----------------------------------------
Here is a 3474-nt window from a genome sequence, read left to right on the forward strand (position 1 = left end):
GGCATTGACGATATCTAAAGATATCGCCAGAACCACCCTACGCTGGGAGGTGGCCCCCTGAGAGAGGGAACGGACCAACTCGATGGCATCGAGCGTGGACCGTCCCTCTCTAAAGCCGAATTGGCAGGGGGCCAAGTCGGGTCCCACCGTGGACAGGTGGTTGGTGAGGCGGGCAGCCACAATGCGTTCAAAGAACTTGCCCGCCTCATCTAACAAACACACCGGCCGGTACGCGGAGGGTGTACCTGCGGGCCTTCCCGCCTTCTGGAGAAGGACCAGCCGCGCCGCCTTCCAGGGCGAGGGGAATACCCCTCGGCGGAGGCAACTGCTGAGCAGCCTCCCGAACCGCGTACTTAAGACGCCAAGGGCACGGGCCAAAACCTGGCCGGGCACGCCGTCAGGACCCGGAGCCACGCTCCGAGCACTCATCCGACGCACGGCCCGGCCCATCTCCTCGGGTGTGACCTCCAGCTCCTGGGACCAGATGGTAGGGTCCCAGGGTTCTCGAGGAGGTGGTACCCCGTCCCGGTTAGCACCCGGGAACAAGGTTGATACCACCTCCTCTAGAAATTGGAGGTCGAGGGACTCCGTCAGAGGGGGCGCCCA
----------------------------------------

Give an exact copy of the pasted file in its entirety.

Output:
Here is a 3474-nt window from a genome sequence, read left to right on the forward strand (position 1 = left end):
GGCATTGACGATATCTAAAGATATCGCCAGAACCACCCTACGCTGGGAGGTGGCCCCCTGAGAGAGGGAACGGACCAACTCGATGGCATCGAGCGTGGACCGTCCCTCTCTAAAGCCGAATTGGCAGGGGGCCAAGTCGGGTCCCACCGTGGACAGGTGGTTGGTGAGGCGGGCAGCCACAATGCGTTCAAAGAACTTGCCCGCCTCATCTAACAAACACACCGGCCGGTACGCGGAGGGTGTACCTGCGGGCCTTCCCGCCTTCTGGAGAAGGACCAGCCGCGCCGCCTTCCAGGGCGAGGGGAATACCCCTCGGCGGAGGCAACTGCTGAGCAGCCTCCCGAACCGCGTACTTAAGACGCCAAGGGCACGGGCCAAAACCTGGCCGGGCACGCCGTCAGGACCCGGAGCCACGCTCCGAGCACTCATCCGACGCACGGCCCGGCCCATCTCCTCGGGTGTGACCTCCAGCTCCTGGGACCAGATGGTAGGGTCCCAGGGTTCTCGAGGAGGTGGTACCCCGTCCCGGTTAGCACCCGGGAACAAGGTTGATACCACCTCCTCTAGAAATTGGAGGTCGAGGGACTCCGTCAGAGGGGGCGCCCA